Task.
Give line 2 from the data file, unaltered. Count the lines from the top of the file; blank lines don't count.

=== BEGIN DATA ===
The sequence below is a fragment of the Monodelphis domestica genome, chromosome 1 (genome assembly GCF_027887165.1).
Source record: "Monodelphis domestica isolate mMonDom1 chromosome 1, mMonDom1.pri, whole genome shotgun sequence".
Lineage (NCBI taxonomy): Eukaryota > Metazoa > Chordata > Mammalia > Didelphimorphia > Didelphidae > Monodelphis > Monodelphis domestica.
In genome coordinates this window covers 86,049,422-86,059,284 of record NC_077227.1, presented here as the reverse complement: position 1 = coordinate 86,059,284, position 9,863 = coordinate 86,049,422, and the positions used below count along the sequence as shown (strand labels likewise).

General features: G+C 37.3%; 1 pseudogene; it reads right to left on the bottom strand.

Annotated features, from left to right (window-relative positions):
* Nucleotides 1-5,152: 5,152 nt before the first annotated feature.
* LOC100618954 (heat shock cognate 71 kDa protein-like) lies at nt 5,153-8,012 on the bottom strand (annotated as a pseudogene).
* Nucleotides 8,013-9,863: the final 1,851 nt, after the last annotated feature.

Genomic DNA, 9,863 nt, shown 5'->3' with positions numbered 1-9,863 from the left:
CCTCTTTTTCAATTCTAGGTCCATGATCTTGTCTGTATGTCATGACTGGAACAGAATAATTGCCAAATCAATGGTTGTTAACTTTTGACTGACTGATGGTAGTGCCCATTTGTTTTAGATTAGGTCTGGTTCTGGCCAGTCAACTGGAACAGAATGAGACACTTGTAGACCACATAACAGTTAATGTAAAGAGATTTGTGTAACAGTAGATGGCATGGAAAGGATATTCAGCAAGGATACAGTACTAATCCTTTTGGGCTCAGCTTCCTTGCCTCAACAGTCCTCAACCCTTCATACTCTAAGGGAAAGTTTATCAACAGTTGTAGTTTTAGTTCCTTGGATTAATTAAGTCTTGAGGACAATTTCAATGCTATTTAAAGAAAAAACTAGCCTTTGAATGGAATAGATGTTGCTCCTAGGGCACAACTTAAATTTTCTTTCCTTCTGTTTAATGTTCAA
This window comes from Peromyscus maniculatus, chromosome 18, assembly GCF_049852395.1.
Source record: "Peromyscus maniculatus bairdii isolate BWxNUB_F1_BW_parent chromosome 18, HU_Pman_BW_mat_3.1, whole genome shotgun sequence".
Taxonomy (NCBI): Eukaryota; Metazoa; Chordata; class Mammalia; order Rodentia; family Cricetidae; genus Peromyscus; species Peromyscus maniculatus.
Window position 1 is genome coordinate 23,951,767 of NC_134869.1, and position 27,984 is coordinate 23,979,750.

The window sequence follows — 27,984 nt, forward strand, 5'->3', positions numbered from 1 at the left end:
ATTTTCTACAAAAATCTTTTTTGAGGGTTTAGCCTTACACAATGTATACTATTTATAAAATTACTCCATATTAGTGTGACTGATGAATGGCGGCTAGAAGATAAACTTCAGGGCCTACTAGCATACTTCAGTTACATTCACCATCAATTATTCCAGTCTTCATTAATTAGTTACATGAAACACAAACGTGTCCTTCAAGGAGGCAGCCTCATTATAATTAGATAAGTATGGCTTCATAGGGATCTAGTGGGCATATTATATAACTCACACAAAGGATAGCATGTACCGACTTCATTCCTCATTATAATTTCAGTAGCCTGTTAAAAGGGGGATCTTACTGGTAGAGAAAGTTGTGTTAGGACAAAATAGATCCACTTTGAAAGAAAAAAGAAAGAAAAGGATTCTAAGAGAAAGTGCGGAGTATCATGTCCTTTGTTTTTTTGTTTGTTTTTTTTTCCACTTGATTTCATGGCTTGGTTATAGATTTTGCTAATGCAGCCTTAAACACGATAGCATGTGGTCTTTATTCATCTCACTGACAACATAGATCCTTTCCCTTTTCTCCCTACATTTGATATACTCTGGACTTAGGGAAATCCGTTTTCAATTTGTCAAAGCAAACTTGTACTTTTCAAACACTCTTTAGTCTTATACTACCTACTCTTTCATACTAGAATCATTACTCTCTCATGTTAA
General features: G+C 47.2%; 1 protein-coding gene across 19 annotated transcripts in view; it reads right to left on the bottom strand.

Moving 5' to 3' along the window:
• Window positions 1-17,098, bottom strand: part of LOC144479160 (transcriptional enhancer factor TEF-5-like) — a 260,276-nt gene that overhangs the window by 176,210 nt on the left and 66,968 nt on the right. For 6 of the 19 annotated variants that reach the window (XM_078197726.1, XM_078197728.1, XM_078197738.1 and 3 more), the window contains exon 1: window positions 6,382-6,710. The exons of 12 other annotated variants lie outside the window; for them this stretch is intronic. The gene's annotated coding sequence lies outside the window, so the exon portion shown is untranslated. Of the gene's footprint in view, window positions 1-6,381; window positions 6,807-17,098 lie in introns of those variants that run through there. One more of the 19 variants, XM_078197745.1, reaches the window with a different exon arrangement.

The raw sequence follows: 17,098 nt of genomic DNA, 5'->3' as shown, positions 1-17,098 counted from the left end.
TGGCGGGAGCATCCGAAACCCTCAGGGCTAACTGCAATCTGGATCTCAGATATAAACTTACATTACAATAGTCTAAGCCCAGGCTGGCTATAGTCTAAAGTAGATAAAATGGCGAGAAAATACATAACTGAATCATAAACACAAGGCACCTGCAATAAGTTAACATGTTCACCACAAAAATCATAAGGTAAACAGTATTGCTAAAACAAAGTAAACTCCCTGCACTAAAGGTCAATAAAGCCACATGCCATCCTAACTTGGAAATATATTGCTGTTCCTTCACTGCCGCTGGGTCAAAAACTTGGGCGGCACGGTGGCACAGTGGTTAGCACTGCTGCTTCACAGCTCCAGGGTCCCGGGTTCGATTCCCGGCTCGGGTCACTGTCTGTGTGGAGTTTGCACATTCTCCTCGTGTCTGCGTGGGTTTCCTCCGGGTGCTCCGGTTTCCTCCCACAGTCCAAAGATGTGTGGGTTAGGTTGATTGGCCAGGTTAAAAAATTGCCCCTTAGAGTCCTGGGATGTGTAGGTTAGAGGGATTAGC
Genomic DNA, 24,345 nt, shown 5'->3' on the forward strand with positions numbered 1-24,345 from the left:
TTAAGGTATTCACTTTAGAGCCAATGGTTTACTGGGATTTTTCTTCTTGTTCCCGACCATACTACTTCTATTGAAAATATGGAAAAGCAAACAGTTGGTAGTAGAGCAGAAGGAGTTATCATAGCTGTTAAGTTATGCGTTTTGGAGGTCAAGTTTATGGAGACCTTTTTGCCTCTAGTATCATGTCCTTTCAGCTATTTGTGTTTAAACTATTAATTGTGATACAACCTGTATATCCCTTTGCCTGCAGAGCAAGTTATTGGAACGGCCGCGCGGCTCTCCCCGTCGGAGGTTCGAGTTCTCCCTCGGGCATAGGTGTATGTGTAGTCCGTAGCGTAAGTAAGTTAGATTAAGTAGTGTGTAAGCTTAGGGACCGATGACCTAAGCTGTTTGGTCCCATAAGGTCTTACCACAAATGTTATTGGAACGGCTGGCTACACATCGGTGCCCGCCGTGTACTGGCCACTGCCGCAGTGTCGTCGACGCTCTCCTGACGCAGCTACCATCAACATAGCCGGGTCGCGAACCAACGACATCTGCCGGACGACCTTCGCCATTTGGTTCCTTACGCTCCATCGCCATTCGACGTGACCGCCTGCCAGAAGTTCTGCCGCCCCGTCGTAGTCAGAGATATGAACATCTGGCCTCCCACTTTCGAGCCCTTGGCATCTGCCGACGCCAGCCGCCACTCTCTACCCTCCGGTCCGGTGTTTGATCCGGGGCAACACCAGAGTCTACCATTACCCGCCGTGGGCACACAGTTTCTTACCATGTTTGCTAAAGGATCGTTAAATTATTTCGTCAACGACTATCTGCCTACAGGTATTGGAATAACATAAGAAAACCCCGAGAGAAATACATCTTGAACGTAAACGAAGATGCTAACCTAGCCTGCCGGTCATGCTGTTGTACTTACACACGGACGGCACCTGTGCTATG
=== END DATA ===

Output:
Source record: "Monodelphis domestica isolate mMonDom1 chromosome 1, mMonDom1.pri, whole genome shotgun sequence".